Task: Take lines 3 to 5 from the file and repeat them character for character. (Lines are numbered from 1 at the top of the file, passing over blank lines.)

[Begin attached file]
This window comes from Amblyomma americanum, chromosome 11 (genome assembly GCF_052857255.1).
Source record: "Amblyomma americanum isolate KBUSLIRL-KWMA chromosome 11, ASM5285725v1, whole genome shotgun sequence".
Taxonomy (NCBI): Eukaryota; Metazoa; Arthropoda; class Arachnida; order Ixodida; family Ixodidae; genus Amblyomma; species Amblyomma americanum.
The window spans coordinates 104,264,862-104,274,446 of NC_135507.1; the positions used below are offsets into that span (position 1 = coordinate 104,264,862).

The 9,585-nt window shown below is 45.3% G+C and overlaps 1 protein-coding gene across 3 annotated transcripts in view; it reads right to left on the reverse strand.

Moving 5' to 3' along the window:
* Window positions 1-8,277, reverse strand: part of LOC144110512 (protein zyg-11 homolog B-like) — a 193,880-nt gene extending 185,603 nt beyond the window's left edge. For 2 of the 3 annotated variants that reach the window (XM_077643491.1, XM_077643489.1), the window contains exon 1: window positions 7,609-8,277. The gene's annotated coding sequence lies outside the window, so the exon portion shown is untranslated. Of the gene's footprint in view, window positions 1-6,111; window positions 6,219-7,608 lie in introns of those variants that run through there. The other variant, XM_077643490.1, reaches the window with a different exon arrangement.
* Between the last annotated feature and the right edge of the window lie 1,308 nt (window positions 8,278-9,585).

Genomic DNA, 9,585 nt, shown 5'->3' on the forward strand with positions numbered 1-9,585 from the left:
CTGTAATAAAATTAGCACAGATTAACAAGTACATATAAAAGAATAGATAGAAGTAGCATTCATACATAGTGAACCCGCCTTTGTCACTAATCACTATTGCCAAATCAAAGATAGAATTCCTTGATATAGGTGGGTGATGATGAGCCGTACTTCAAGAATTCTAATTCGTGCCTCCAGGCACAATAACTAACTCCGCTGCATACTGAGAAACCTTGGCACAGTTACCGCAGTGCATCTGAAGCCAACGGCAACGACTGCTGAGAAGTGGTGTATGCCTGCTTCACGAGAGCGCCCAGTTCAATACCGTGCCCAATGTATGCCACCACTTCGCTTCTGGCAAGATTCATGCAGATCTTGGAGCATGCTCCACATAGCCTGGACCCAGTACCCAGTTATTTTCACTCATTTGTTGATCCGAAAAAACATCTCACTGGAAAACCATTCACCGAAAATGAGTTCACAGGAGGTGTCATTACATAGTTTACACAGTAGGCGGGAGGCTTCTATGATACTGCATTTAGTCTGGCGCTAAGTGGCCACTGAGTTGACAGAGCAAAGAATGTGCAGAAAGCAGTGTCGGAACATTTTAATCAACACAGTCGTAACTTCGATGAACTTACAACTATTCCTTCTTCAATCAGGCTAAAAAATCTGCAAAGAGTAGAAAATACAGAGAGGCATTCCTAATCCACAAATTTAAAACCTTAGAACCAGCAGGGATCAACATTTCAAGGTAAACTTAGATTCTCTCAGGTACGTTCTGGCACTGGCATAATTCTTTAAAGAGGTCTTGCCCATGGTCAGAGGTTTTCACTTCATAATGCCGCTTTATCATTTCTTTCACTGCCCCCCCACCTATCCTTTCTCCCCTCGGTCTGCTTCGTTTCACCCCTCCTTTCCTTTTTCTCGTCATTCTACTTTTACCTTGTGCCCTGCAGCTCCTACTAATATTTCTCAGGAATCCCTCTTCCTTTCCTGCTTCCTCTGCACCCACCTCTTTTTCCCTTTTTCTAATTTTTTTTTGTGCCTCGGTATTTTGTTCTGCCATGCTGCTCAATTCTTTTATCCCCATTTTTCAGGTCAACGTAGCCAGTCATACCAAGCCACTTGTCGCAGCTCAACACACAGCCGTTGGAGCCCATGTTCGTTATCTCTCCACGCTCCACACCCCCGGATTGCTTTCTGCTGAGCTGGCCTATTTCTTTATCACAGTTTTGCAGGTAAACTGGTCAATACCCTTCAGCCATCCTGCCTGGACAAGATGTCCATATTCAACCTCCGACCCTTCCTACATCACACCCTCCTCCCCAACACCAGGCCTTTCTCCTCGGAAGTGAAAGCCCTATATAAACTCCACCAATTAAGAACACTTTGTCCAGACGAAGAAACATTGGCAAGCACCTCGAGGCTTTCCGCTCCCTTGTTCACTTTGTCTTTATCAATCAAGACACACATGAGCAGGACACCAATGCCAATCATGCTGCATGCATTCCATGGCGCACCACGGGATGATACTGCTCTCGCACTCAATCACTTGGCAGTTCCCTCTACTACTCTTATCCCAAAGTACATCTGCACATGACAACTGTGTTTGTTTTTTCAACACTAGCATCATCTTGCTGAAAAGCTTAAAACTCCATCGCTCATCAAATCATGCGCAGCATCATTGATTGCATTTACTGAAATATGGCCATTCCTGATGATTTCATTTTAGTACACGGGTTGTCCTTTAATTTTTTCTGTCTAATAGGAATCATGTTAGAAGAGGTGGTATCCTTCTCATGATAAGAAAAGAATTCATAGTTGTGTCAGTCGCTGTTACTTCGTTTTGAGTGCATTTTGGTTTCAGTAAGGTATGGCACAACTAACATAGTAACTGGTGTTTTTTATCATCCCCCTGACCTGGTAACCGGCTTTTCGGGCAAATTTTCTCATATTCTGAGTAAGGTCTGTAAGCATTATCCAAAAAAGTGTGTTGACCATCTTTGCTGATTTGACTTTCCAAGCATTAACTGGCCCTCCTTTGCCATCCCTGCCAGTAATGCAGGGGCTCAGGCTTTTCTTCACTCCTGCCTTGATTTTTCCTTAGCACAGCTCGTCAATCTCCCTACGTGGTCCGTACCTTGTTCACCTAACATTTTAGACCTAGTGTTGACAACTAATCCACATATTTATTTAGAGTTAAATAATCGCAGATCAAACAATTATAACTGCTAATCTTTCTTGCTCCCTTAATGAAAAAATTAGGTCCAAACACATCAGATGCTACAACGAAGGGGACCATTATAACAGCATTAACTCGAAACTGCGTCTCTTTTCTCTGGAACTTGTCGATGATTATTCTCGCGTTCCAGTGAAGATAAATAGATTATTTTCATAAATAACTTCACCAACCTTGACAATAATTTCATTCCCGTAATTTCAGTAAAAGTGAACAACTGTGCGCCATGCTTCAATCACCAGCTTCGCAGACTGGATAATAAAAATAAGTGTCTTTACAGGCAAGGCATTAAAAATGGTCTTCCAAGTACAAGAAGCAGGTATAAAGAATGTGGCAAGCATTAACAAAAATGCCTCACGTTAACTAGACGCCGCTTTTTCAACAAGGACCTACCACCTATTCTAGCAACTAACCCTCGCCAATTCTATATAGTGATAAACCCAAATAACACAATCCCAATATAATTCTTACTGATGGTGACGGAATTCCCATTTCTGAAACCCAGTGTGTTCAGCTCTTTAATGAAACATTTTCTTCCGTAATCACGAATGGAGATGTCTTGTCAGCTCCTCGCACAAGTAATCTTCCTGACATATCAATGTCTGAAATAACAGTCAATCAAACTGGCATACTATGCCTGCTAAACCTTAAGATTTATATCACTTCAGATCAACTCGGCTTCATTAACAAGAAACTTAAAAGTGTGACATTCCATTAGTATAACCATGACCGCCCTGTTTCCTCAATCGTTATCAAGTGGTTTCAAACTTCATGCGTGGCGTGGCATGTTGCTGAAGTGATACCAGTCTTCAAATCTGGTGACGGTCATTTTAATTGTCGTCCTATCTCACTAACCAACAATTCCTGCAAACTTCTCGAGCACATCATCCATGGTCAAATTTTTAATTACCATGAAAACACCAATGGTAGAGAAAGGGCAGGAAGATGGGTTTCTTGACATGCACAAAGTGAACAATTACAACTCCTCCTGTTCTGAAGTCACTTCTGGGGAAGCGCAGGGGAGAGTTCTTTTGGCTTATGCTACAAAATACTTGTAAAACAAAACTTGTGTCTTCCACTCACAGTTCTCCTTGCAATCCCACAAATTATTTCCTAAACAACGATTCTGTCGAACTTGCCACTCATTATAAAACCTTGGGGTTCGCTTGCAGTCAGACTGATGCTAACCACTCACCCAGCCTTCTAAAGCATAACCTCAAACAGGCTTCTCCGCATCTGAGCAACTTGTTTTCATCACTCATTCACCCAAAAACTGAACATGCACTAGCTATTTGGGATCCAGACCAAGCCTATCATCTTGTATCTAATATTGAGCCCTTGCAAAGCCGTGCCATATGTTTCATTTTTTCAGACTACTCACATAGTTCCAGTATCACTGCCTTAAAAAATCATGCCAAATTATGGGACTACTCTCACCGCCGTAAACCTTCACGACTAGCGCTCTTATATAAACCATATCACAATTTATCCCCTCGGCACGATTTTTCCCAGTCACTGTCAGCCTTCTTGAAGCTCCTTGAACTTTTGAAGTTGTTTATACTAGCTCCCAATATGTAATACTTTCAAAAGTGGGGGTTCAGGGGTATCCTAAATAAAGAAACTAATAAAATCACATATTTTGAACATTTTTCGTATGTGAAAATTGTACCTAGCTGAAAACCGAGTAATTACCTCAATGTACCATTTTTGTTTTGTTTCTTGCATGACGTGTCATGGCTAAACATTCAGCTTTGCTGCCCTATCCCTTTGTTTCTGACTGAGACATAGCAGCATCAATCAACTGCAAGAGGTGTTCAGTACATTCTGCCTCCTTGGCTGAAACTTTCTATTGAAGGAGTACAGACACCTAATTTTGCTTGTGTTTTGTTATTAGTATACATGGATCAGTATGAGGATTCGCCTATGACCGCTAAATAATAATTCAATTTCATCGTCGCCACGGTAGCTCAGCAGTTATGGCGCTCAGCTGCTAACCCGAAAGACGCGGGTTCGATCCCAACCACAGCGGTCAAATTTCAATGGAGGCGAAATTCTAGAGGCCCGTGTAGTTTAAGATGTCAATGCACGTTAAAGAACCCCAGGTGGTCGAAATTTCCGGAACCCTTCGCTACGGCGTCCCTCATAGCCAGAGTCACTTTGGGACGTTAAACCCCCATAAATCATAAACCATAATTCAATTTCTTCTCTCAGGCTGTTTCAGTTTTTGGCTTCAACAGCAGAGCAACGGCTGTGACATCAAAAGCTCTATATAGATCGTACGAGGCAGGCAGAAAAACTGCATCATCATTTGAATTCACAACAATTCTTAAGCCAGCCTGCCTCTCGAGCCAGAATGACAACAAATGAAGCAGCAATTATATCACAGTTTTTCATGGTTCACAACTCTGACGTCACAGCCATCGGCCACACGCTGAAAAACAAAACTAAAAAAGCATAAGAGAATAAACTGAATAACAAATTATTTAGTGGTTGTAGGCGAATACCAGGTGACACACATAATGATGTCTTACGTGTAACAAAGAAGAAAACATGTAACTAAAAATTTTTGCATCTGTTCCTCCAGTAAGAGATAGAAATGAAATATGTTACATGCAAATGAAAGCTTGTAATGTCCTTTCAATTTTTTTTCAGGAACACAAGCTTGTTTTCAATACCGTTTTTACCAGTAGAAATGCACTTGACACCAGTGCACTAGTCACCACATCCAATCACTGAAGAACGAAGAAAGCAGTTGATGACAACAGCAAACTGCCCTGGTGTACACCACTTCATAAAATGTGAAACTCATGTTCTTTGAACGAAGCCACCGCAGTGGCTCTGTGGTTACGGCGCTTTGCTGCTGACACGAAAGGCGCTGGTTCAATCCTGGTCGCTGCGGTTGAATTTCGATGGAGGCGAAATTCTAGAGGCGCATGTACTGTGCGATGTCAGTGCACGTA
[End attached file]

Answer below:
Taxonomy (NCBI): Eukaryota; Metazoa; Arthropoda; class Arachnida; order Ixodida; family Ixodidae; genus Amblyomma; species Amblyomma americanum.
The window spans coordinates 104,264,862-104,274,446 of NC_135507.1; the positions used below are offsets into that span (position 1 = coordinate 104,264,862).

The 9,585-nt window shown below is 45.3% G+C and overlaps 1 protein-coding gene across 3 annotated transcripts in view; it reads right to left on the reverse strand.